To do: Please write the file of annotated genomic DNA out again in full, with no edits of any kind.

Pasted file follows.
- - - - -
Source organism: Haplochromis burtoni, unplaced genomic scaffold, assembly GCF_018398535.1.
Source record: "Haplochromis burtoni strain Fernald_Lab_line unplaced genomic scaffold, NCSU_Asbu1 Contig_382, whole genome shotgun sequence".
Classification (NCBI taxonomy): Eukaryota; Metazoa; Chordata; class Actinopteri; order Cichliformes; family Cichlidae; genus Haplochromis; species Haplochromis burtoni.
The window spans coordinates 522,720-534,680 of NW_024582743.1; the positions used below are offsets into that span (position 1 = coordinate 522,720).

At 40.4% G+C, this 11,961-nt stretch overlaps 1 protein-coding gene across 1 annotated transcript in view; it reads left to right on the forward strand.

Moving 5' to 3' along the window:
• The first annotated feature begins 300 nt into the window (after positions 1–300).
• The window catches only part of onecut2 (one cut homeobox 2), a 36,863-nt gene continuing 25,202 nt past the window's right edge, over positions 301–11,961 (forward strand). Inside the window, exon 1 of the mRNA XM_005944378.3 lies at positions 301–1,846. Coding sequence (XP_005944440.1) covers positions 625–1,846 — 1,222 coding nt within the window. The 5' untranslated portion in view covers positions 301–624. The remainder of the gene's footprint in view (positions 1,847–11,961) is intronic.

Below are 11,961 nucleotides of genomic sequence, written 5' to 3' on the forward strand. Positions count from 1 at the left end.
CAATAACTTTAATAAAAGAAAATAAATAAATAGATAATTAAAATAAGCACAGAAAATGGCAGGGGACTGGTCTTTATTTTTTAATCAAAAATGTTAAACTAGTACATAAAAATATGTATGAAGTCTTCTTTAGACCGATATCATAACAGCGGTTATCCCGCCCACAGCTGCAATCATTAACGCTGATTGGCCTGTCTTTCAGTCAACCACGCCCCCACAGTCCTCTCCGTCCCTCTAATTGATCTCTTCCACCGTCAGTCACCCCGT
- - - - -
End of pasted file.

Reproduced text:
Source organism: Haplochromis burtoni, unplaced genomic scaffold, assembly GCF_018398535.1.
Source record: "Haplochromis burtoni strain Fernald_Lab_line unplaced genomic scaffold, NCSU_Asbu1 Contig_382, whole genome shotgun sequence".
Classification (NCBI taxonomy): Eukaryota; Metazoa; Chordata; class Actinopteri; order Cichliformes; family Cichlidae; genus Haplochromis; species Haplochromis burtoni.
The window spans coordinates 522,720-534,680 of NW_024582743.1; the positions used below are offsets into that span (position 1 = coordinate 522,720).

At 40.4% G+C, this 11,961-nt stretch overlaps 1 protein-coding gene across 1 annotated transcript in view; it reads left to right on the forward strand.

Moving 5' to 3' along the window:
• The first annotated feature begins 300 nt into the window (after positions 1–300).
• The window catches only part of onecut2 (one cut homeobox 2), a 36,863-nt gene continuing 25,202 nt past the window's right edge, over positions 301–11,961 (forward strand). Inside the window, exon 1 of the mRNA XM_005944378.3 lies at positions 301–1,846. Coding sequence (XP_005944440.1) covers positions 625–1,846 — 1,222 coding nt within the window. The 5' untranslated portion in view covers positions 301–624. The remainder of the gene's footprint in view (positions 1,847–11,961) is intronic.

Below are 11,961 nucleotides of genomic sequence, written 5' to 3' on the forward strand. Positions count from 1 at the left end.
CAATAACTTTAATAAAAGAAAATAAATAAATAGATAATTAAAATAAGCACAGAAAATGGCAGGGGACTGGTCTTTATTTTTTAATCAAAAATGTTAAACTAGTACATAAAAATATGTATGAAGTCTTCTTTAGACCGATATCATAACAGCGGTTATCCCGCCCACAGCTGCAATCATTAACGCTGATTGGCCTGTCTTTCAGTCAACCACGCCCCCACAGTCCTCTCCGTCCCTCTAATTGATCTCTTCCACCGTCAGTCACCCCGT